If your doctor thinks you might need a liver transplant, you'll need to have an assessment before you can be put on the waiting list.

This strict assessment is needed to check that a liver transplant is suitable for you and to determine how urgently you need one.

Where it's done

The assessment will be carried out at a liver transplant unit.

There are 7 hospitals in the UK with adult liver transplant units:

There are also 3 children's liver transplant units:

How long it takes

The assessment process usually takes about 5 days.

You may need to stay in hospital during this time, or you may be able to go home at the end of each day.

What happens

The assessment involves talking to liver transplant specialists and having tests to check your liver and general health.

They may ask you about:

It's important to answer these questions as best you can.

Tests you might have include:

At the end of the assessment, the liver transplant team will decide if a transplant is suitable.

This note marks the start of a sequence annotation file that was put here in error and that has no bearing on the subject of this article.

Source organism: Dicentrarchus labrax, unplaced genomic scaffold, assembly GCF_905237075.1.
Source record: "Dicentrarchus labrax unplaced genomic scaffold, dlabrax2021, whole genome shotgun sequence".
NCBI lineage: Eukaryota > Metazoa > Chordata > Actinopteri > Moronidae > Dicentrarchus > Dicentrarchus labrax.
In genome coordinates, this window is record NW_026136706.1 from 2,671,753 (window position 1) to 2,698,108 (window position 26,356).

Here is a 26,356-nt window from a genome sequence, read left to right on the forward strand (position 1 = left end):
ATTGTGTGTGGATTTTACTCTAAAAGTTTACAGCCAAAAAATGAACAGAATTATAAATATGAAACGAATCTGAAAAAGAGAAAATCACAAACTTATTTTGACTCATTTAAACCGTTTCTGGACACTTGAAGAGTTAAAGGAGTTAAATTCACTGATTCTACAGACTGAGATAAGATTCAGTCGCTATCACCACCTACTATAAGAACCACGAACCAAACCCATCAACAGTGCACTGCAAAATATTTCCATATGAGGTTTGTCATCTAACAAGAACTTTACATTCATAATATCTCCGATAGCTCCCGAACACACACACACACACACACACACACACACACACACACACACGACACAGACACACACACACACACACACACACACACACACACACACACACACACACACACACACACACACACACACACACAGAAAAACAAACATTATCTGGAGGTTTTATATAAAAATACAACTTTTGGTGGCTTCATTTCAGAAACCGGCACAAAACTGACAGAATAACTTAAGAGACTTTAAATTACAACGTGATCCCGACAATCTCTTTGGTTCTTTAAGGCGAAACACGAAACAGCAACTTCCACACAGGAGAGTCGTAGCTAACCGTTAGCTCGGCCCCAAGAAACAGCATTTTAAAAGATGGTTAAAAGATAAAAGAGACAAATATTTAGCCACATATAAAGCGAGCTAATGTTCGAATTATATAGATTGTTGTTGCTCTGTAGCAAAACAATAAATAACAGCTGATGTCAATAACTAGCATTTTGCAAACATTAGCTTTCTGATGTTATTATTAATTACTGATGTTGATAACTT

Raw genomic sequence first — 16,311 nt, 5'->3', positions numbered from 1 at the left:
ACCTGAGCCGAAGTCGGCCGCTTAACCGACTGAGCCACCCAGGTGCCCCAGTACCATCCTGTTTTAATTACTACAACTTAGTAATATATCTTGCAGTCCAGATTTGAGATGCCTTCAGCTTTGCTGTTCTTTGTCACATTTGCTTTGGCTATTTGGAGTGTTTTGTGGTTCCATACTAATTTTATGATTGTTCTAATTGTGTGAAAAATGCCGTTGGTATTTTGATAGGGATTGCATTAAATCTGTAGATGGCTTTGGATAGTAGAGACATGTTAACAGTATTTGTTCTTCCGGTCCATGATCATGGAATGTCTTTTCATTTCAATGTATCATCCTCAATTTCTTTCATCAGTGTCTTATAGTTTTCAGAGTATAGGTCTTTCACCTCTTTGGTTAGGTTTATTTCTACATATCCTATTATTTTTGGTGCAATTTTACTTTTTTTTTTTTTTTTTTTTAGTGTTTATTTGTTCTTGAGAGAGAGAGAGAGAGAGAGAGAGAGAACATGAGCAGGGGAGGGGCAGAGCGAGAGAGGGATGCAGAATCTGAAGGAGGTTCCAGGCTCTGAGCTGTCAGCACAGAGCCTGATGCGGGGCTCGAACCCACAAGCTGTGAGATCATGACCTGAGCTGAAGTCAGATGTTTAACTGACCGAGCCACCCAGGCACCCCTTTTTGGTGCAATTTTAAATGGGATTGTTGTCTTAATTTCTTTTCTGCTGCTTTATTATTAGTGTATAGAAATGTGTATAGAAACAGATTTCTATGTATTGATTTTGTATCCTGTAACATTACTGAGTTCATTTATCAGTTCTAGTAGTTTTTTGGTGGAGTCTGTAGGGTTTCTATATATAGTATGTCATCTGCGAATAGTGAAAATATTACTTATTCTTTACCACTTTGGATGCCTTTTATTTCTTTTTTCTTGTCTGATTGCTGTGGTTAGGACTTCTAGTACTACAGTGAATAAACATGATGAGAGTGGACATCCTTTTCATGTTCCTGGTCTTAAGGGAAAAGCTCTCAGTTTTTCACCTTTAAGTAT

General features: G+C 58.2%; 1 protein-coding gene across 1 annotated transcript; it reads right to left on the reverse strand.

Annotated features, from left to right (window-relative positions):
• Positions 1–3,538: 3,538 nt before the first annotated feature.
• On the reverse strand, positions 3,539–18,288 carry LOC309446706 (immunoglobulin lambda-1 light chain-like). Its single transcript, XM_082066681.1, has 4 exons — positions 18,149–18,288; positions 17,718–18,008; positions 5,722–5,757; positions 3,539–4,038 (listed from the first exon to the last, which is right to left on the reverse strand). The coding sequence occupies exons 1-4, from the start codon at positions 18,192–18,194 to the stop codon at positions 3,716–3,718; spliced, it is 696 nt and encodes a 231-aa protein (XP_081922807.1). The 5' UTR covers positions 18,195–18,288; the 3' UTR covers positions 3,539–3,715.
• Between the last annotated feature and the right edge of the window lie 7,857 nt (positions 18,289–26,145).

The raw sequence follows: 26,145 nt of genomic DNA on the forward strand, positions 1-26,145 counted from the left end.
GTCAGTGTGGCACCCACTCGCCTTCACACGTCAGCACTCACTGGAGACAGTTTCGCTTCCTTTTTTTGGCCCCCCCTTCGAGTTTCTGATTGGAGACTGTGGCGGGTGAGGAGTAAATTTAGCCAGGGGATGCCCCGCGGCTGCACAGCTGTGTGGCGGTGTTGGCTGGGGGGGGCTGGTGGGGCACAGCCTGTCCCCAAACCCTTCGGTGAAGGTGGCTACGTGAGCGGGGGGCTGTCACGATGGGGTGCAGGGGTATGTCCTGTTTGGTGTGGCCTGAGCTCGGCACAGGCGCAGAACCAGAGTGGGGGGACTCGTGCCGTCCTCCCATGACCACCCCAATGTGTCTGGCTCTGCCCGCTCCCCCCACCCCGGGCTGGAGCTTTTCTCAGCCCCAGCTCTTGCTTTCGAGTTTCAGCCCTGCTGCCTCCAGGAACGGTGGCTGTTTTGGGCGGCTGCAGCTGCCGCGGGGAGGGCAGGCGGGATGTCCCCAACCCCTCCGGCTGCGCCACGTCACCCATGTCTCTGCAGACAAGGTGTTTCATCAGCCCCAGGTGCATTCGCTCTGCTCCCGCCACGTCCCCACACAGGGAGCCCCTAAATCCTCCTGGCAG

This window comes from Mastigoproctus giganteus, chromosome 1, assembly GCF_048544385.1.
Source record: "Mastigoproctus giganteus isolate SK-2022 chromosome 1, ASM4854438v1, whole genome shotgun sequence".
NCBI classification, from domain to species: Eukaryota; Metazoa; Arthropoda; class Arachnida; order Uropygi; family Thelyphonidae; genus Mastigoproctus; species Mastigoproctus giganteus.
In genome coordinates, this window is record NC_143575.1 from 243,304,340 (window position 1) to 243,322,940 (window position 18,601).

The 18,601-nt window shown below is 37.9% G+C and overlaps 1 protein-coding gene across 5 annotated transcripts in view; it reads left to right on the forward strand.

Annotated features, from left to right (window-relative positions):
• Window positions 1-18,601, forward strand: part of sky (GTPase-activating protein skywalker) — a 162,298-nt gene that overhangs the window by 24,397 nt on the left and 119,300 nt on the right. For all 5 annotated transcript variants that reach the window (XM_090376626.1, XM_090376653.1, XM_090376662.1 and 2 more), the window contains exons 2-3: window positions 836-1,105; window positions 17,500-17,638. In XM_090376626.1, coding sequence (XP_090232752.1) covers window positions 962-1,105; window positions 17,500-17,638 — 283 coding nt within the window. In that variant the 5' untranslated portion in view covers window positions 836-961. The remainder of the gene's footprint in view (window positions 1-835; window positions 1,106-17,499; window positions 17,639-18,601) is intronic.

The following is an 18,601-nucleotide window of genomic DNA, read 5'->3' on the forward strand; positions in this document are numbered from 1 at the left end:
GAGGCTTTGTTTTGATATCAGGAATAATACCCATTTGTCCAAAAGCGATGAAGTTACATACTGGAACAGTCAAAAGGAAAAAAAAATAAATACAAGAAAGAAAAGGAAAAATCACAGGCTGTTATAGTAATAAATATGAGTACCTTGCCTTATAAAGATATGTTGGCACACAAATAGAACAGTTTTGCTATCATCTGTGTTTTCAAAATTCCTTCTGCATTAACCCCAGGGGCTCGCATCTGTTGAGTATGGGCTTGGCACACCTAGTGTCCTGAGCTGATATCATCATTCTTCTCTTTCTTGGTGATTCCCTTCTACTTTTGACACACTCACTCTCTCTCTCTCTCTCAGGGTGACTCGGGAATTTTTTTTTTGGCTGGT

If you're suitable for a transplant

If the transplant team decide you're suitable for a liver transplant, they'll ask if you want to be placed on the waiting list.

This is a list of everyone in the UK who needs a liver transplant.

It's up to you to decide if you want to go on the list. If you do not need a transplant urgently, you can take time to think it over before making a decision.

Sometimes you may be suitable to have a transplant but too well to go straight on the waiting list at the time you were assessed. If this happens, you'll be monitored to check if your situation changes.

If you're not suitable for a transplant

Sometimes the transplant team may decide a liver transplant is not suitable – for example, they may think that it has a low chance of being successful.

If this happens, they may ask you:

Page last reviewed: 29 January 2021
Next review due: 29 January 2024